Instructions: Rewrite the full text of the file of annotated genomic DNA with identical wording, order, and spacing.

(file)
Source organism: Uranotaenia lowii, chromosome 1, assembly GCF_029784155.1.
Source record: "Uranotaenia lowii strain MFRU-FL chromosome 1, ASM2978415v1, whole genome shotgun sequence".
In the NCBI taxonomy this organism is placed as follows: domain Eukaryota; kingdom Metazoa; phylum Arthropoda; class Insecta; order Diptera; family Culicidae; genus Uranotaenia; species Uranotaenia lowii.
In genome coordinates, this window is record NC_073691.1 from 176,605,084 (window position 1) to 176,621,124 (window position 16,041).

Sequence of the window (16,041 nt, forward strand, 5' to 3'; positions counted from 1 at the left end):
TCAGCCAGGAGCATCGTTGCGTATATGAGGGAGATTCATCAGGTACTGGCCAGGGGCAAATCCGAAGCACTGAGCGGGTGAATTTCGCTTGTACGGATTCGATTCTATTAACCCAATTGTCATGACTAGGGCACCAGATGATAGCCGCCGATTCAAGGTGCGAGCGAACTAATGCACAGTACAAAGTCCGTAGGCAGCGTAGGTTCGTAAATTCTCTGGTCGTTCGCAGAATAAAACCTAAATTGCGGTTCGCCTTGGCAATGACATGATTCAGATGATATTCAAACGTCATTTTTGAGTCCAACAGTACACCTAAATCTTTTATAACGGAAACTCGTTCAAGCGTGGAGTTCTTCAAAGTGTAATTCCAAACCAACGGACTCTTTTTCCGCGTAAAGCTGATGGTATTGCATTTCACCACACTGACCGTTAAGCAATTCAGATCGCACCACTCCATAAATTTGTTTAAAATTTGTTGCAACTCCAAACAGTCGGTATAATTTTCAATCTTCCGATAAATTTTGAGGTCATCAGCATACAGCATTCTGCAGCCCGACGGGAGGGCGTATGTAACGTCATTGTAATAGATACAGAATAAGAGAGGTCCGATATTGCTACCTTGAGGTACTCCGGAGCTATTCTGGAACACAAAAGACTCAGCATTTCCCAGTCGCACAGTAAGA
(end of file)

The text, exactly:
Source organism: Uranotaenia lowii, chromosome 1, assembly GCF_029784155.1.
Source record: "Uranotaenia lowii strain MFRU-FL chromosome 1, ASM2978415v1, whole genome shotgun sequence".
In the NCBI taxonomy this organism is placed as follows: domain Eukaryota; kingdom Metazoa; phylum Arthropoda; class Insecta; order Diptera; family Culicidae; genus Uranotaenia; species Uranotaenia lowii.
In genome coordinates, this window is record NC_073691.1 from 176,605,084 (window position 1) to 176,621,124 (window position 16,041).

Sequence of the window (16,041 nt, forward strand, 5' to 3'; positions counted from 1 at the left end):
TCAGCCAGGAGCATCGTTGCGTATATGAGGGAGATTCATCAGGTACTGGCCAGGGGCAAATCCGAAGCACTGAGCGGGTGAATTTCGCTTGTACGGATTCGATTCTATTAACCCAATTGTCATGACTAGGGCACCAGATGATAGCCGCCGATTCAAGGTGCGAGCGAACTAATGCACAGTACAAAGTCCGTAGGCAGCGTAGGTTCGTAAATTCTCTGGTCGTTCGCAGAATAAAACCTAAATTGCGGTTCGCCTTGGCAATGACATGATTCAGATGATATTCAAACGTCATTTTTGAGTCCAACAGTACACCTAAATCTTTTATAACGGAAACTCGTTCAAGCGTGGAGTTCTTCAAAGTGTAATTCCAAACCAACGGACTCTTTTTCCGCGTAAAGCTGATGGTATTGCATTTCACCACACTGACCGTTAAGCAATTCAGATCGCACCACTCCATAAATTTGTTTAAAATTTGTTGCAACTCCAAACAGTCGGTATAATTTTCAATCTTCCGATAAATTTTGAGGTCATCAGCATACAGCATTCTGCAGCCCGACGGGAGGGCGTATGTAACGTCATTGTAATAGATACAGAATAAGAGAGGTCCGATATTGCTACCTTGAGGTACTCCGGAGCTATTCTGGAACACAAAAGACTCAGCATTTCCCAGTCGCACAGTAAGA